IMF head welcomes Europe’s interest rate hikes in campaign against inflation

IMF head welcomes Europe's interest rate hikes in campaign against inflation

FRANKFURT, Germany (AP) — The head of the International Monetary Fund on Friday praised the European Central Bank’s decision to raise interest rates for the eighth time in a row and its pledge to keep going as long as needed to bring down high inflation.

Managing Director Kristalina Georgieva said the IMF welcomed both the ECB’s quarter-percentage point rate hike Thursday and President Christine Lagarde’s vow that the ECB is “not thinking about pausing.” The bank is trying to lower inflation from 6.1% to its goal of 2%.

“Monetary policy should continue to tighten and then remain in restrictive territory for some time until inflation expectations are firmly anchored and inflation trends toward target,” Georgieva said.

“We welcome yesterday’s decision of the ECB to tighten, we also welcome the communication that surrounded this decision,” she added.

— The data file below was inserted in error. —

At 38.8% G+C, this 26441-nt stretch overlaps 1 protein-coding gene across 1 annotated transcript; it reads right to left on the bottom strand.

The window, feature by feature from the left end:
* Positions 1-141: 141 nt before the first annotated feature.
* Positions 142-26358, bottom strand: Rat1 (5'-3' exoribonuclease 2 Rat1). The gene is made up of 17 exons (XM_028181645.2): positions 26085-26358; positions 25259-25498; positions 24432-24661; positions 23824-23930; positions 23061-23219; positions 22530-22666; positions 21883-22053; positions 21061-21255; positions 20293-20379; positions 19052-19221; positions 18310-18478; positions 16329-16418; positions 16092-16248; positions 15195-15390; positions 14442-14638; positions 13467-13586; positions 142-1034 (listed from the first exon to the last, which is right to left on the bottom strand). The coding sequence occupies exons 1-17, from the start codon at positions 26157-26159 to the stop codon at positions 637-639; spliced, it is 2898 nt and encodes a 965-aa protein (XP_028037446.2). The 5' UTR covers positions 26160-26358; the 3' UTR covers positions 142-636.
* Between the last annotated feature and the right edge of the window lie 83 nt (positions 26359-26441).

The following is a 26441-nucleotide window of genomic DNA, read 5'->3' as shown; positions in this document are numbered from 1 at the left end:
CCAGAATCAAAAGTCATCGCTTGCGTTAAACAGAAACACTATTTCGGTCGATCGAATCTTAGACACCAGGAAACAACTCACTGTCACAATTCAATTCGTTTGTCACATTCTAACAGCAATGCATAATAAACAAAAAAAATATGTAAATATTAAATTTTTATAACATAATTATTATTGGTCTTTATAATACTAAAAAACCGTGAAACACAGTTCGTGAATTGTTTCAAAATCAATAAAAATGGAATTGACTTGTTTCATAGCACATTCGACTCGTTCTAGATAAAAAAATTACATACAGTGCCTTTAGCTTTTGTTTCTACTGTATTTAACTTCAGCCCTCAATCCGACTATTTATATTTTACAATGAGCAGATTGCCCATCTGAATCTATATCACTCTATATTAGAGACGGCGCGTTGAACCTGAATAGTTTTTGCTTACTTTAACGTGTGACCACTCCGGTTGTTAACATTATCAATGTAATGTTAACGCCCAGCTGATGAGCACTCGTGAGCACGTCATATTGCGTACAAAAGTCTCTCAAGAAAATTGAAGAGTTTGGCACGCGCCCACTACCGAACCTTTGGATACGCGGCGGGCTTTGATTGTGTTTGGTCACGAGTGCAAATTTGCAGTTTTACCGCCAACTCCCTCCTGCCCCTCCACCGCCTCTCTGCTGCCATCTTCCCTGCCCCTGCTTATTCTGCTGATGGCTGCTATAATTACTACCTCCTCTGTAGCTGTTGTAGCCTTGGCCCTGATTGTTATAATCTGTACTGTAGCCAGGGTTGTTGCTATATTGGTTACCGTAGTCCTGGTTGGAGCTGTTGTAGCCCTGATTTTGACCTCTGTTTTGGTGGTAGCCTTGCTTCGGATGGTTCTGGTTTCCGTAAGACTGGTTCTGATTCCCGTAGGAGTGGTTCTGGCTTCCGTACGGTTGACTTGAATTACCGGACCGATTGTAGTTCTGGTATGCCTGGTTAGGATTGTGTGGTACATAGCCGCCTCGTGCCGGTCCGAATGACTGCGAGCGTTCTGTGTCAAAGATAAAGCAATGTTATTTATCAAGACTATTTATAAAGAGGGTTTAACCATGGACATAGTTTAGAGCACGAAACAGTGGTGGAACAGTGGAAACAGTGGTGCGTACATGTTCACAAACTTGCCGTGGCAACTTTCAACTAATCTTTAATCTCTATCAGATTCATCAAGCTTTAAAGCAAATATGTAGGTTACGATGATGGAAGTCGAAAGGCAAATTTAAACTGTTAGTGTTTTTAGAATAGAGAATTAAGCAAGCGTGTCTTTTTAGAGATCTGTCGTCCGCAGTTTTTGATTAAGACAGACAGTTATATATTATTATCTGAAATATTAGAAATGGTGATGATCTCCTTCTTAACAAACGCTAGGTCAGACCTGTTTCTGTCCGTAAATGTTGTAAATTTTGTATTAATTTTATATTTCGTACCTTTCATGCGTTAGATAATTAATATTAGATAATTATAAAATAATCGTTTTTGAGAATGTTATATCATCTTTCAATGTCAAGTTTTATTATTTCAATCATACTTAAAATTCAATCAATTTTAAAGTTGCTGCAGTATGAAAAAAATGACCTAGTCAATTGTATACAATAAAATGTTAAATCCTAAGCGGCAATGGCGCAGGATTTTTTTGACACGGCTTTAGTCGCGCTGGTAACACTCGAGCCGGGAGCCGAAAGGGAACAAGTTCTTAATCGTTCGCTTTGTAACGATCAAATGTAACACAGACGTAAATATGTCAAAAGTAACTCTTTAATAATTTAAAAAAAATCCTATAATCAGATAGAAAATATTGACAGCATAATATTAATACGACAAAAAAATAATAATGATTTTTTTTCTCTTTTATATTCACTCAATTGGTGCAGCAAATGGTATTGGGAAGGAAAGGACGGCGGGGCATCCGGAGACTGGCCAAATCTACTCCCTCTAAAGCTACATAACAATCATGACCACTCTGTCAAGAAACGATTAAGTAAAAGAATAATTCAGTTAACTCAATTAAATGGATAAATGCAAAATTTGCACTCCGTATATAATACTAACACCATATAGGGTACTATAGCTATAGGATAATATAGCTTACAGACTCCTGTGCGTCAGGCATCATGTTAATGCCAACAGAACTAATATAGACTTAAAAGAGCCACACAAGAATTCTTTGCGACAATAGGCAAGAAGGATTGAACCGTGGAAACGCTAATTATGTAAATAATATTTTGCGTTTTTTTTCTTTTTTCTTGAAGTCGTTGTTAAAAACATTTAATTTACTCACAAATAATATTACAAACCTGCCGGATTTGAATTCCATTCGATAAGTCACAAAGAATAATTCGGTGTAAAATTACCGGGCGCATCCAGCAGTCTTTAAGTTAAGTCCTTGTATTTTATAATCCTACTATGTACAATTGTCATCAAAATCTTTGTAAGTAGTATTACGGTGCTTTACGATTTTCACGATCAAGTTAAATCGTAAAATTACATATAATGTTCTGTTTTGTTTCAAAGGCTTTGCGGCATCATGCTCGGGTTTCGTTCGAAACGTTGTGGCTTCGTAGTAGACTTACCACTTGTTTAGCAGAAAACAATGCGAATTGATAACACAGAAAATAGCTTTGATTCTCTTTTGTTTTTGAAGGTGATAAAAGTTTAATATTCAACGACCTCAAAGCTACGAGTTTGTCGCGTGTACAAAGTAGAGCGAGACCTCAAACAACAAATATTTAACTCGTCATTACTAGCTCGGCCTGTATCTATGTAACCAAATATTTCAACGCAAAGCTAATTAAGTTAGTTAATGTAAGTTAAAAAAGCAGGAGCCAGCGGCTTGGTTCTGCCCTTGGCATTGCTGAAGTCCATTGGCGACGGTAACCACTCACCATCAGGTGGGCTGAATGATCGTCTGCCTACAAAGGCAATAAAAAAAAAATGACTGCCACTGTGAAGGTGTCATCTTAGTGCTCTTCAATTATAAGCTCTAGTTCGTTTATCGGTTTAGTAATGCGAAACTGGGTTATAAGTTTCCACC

The central bank for the 20 countries that use the euro currency is pressing ahead with rate hikes even as the U.S. Federal Reserve put its series of increases on pause to assess their effect on the economy.

Inflation spiked as Russia’s aggression against Ukraine sent energy and grain prices higher. Those factors have since eased, but price pressures have spread as workers demand higher wages to make up for lost purchasing power and businesses raise prices to cover higher costs and ensure profits.

The ECB is raising rates despite the potential impact on economic growth. While higher rates fight inflation by raising the cost of borrowing for purchases or business expansion, which cools off demand for goods, they can also risk slowing the economy too much.

The eurozone economy contracted slightly in the last three months of 2022 and the first three months of this year. Two quarters of contraction is one definition of recession.

However, record low unemployment indicates that the economy still has significant strengths.

Despite the “mild technical recession,” growth should pick up later in the year and “finish the year in positive territory,” said Georgieva, speaking at a news conference in Luxembourg about the IMF’s regular health check of eurozone policies.

She said the economy had shown “remarkable resilience” in lining up new energy supplies after Russia cut off most natural gas deliveries to Europe amid the war in Ukraine.

The IMF’s forecast is 0.8% growth in the eurozone for this year and 1.4% next year.

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